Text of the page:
Local Licks 

This week we review LB Muzac, Kurse Krew, Excentrik, and Roger Kim.

LB Muzac, Love & Life: The Saga

There's no question that LB Muzac can sing about seduction — one need look no further than his song "Get to Know You." That said, there's a homiletic quality to his music, which, along with the chord changes and richly textured harmonies, confirms the singer's gospel upbringing. He's a fabulous songwriter, and his warm tenor pipes bring depth to what would otherwise be conventional love ballads. (Bailey's Entertainment Group)

Kurse Krew, Population 3

Although the bulk of its material centers on girls — and it's not particularly inspired — Oakland rap trio Kurse Krew shows promise. Most of the emcees' talent lies in their delivery. They rap at fast tempos, do triplet figures, use odd bar flows, and manhandle the beat, rather than merely "ride" it. Songs like "Call Me" and "Go Girl," insipid as they may be, are also immediately catchy, thanks to S.K.A.L.A.'s sample-driven production. (A. Roc Records)

Excentrik, No Here Nowhere

One of the early tracks in Excentrik's album offers a provocative reprisal of the Grandmaster Flash lyric Don't push me 'cause I'm close to the edge. Called "Don't Push Us," the song is a rallying cry for Palestinians. His album definitely has political overtones, but it's a departure from his former work as a rap artist and agitator. This effort has the emcee singing, producing, handling drum parts, and playing instruments. It's terrific. (self-released)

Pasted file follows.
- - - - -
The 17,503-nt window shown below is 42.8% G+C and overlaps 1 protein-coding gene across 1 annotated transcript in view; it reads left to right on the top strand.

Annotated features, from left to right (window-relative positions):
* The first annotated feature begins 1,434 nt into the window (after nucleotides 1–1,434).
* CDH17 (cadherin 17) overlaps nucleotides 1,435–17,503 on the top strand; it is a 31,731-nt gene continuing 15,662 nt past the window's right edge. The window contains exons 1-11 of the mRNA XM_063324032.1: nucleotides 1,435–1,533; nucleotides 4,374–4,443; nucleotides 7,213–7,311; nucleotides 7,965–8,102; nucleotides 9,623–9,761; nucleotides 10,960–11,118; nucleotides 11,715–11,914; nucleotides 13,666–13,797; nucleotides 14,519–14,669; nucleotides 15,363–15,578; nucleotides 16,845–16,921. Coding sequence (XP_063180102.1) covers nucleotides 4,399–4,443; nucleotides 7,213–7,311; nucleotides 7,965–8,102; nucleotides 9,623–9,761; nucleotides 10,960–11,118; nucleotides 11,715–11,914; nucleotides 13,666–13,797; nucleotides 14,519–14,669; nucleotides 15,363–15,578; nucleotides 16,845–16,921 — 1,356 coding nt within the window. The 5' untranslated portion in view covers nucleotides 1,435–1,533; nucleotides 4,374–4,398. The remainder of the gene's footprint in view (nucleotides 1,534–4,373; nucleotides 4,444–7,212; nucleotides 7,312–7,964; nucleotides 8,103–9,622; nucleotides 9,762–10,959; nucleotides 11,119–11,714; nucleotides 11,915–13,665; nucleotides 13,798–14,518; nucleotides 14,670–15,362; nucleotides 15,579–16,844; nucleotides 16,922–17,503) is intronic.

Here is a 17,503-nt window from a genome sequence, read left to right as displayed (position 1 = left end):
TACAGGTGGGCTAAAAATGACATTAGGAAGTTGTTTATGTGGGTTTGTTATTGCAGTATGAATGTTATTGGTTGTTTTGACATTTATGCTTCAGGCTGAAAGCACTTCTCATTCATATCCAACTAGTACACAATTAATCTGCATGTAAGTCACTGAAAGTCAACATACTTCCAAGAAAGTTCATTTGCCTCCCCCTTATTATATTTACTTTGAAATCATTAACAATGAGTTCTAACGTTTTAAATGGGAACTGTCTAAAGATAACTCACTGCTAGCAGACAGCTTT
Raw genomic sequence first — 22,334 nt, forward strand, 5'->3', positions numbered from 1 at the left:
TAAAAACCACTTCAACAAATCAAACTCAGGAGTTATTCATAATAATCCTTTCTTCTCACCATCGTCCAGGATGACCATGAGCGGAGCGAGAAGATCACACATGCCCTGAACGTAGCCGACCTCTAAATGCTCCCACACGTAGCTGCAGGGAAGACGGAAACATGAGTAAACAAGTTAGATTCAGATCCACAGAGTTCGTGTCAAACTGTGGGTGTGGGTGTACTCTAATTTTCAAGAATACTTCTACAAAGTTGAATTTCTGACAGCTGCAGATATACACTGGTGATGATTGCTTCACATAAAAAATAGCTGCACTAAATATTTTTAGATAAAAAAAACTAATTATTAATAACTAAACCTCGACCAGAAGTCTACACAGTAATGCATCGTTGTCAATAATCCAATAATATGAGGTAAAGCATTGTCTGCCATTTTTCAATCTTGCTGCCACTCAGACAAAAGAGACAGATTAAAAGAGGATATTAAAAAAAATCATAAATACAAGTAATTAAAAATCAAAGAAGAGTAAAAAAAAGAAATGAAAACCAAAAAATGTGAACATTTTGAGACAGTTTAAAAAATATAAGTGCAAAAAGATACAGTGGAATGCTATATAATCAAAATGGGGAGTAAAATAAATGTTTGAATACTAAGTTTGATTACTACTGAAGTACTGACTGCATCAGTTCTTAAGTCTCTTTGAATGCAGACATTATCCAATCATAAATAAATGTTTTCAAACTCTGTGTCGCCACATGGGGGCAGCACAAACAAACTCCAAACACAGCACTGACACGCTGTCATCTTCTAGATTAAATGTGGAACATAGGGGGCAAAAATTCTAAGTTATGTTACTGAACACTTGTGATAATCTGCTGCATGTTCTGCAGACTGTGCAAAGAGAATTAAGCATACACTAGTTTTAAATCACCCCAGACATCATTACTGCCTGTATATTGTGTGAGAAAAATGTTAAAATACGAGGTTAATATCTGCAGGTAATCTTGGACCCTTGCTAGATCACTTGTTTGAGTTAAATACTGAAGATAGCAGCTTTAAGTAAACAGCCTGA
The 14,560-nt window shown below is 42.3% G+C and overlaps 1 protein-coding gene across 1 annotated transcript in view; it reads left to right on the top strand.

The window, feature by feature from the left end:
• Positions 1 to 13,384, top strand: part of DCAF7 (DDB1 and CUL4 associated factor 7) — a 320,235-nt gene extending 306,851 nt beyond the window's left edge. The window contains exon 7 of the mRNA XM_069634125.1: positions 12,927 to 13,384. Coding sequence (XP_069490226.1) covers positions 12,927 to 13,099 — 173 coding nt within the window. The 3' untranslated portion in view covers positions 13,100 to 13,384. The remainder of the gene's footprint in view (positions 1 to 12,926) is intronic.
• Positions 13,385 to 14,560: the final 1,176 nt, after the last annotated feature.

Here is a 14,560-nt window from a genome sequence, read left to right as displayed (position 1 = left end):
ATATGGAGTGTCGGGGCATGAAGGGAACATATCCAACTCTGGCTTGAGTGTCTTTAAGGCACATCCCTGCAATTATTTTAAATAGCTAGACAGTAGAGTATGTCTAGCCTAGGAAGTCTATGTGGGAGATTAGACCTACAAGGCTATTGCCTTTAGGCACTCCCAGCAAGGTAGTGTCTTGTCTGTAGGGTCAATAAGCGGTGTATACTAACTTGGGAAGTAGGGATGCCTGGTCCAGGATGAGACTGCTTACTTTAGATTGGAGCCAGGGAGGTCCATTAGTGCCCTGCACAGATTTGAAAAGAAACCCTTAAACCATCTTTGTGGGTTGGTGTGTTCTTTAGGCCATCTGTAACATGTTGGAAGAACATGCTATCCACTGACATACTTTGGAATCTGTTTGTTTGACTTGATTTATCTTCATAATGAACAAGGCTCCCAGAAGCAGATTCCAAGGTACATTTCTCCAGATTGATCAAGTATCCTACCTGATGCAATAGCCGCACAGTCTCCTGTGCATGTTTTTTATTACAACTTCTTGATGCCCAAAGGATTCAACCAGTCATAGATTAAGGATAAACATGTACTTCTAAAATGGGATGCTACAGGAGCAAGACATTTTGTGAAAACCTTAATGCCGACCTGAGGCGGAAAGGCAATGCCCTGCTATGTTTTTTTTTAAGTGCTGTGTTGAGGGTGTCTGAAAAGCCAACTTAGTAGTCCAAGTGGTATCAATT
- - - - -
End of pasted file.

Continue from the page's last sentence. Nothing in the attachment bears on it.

Roger Kim, First Day

Guitarist Roger Kim makes simple, harmonically lean compositions, many of which hover on one or two chord changes. The format leaves a lot of room for his alto saxophonist, Forrest Riege, to improvise, although it also leaves something to be desired. After all, you can't tell that much about a guitarist's imagination when he's just strumming one chord to death — as he does on the title track. That said, he's obviously studied. (self-released)

At Momi Toby's Revolution Café (528 Laguna St., SF) on Sunday, Nov. 6. 8 p.m., free.

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